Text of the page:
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Acute Exacerbations of Chronic Bronchitis: Etiology

Acute exacerbations of chronic bronchitis is a disease that occurs in patients who suffer from chronic underlying airway disease, typically related to tobacco smoking. It does not commonly occur among healthy children or adults. Experts believe that infections are the most common triggers of acute exacerbations of chronic bronchitis episodes (50-80%), while inhaled allergens or pollutants trigger approximately 20% of episodes. A critical factor in understanding the etiology of acute exacerbations of chronic bronchitis is the underlying lung disease; therefore, a discussion of chronic airway disease leading to acute exacerbations of chronic bronchitis is warranted.

Chronic Underlying Airway Disease Acute exacerbations of COPD

Bacterial Involvement

The role of bacteria in chronic bronchitis and acute exacerbations of chronic bronchitis has been controversial and a topic of debate for the past 40 years. Bacteria are commonly recovered from the sputa of both clinically stable patients with chronic bronchitis and patients with acute exacerbations of chronic bronchitis. However, serological studies comparing serum antibody titers with respiratory pathogens have yielded confusing and often contradictory results. These findings raised two important questions:

  • Are the bacteria recovered during exacerbations normal inhabitants (commensals) of the lower respiratory tract that contaminate the sputa, or do they truly cause the exacerbation?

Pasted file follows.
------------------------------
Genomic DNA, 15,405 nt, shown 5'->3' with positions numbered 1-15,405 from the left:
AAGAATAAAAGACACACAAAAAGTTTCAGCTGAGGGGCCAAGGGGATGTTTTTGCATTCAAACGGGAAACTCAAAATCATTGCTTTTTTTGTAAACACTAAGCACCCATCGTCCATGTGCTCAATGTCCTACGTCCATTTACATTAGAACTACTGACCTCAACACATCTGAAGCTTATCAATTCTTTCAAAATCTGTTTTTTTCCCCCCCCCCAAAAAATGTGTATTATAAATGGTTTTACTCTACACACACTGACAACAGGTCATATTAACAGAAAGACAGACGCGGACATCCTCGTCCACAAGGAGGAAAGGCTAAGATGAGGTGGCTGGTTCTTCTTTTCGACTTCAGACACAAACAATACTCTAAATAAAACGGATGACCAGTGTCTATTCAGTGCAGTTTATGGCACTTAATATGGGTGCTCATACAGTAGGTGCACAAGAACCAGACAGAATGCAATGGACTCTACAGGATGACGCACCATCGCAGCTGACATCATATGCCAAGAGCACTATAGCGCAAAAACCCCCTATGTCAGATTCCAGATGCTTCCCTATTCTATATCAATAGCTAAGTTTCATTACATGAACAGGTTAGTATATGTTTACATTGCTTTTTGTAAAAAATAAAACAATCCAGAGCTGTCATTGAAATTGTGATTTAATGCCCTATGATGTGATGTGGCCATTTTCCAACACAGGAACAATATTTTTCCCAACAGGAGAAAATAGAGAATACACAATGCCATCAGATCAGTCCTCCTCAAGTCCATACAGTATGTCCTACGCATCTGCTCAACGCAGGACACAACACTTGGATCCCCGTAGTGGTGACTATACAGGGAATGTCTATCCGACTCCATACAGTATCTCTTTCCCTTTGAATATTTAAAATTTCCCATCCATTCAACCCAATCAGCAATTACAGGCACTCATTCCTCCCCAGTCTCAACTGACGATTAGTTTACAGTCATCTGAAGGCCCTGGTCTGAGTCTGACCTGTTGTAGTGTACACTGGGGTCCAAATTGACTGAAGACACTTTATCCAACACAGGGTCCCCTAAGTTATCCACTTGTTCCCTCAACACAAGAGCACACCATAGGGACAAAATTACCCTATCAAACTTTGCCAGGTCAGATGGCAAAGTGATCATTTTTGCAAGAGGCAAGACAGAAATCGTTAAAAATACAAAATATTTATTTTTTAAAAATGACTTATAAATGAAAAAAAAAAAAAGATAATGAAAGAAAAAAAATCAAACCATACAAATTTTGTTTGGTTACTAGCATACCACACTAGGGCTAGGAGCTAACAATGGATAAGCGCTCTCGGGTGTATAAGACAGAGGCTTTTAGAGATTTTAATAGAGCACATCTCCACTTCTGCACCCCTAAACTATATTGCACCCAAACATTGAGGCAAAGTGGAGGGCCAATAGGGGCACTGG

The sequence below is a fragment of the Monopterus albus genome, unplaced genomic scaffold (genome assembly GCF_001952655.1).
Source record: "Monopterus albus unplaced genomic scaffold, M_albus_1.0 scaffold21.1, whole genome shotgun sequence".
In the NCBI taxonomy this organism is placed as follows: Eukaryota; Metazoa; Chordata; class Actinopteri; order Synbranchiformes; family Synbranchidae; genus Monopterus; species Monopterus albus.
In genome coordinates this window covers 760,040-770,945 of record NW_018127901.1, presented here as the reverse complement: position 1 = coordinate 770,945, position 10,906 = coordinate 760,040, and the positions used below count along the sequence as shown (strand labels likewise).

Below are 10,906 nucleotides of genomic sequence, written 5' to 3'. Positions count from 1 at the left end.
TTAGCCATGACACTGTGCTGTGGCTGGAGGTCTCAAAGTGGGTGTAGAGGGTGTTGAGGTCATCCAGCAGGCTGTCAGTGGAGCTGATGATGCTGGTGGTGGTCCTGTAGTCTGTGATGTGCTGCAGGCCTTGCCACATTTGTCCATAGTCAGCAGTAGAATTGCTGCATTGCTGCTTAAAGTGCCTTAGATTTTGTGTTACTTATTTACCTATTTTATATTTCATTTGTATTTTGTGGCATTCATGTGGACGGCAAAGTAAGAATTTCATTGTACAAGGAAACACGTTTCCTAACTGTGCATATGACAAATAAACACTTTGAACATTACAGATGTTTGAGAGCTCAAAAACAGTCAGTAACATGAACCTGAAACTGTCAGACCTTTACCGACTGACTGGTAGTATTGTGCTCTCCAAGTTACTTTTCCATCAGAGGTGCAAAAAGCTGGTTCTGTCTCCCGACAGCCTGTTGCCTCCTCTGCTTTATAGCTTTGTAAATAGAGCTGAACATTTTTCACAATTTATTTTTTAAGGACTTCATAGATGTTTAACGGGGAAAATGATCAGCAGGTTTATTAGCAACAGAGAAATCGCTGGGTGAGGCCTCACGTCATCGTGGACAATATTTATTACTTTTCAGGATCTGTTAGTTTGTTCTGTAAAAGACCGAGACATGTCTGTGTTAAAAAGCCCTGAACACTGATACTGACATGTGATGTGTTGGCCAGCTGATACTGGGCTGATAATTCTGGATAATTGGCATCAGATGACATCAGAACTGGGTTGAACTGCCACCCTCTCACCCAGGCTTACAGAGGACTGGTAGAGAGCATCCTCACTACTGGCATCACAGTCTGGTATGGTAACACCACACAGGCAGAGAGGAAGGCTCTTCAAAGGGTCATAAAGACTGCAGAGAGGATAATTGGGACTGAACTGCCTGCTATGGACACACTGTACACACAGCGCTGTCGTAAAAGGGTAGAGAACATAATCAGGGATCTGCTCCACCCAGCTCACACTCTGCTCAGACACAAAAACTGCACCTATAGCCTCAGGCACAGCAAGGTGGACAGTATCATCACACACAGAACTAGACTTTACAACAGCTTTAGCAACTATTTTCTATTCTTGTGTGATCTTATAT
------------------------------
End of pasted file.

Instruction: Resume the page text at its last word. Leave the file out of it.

• If the bacteria are responsible for the acute exacerbation, how do they adversely affect lung function during the exacerbation and beyond?

Evidence now exists to support the role of bacteria in acute exacerbations. First, bacteria can be recovered from the lower respiratory tract not only from sputum samples but also from lower respiratory tract samples obtained using fiberoptic bronchoscopy with a protected specimen brush (PSB). Sampling the lower respiratory tract using this method avoids contaminating the sample with any upper respiratory secretions that may harbor commensal organisms. The potential for contamination by commensal organisms remains the chief factor limiting the reliability of sputum samples.

The presence of an immune response, identified by the appropriate increase in serum antibodies to bacteria isolated from patients with an exacerbation, further supports the role of bacteria in the pathophysiology of the disease. Studies testing for antibodies against homologous infecting strains have demonstrated that serum collected from patients following an exacerbation contain neutralizing, bactericidal activity against the homologous infecting strain; this activity was absent in serum collected before the exacerbation. These studies avoid the shortcomings of earlier studies by using immunoassays that are specific to antibodies of surface-exposed epitopes (specific sites on the bacterial antigen), rather than measuring antibody levels to whole bacteria.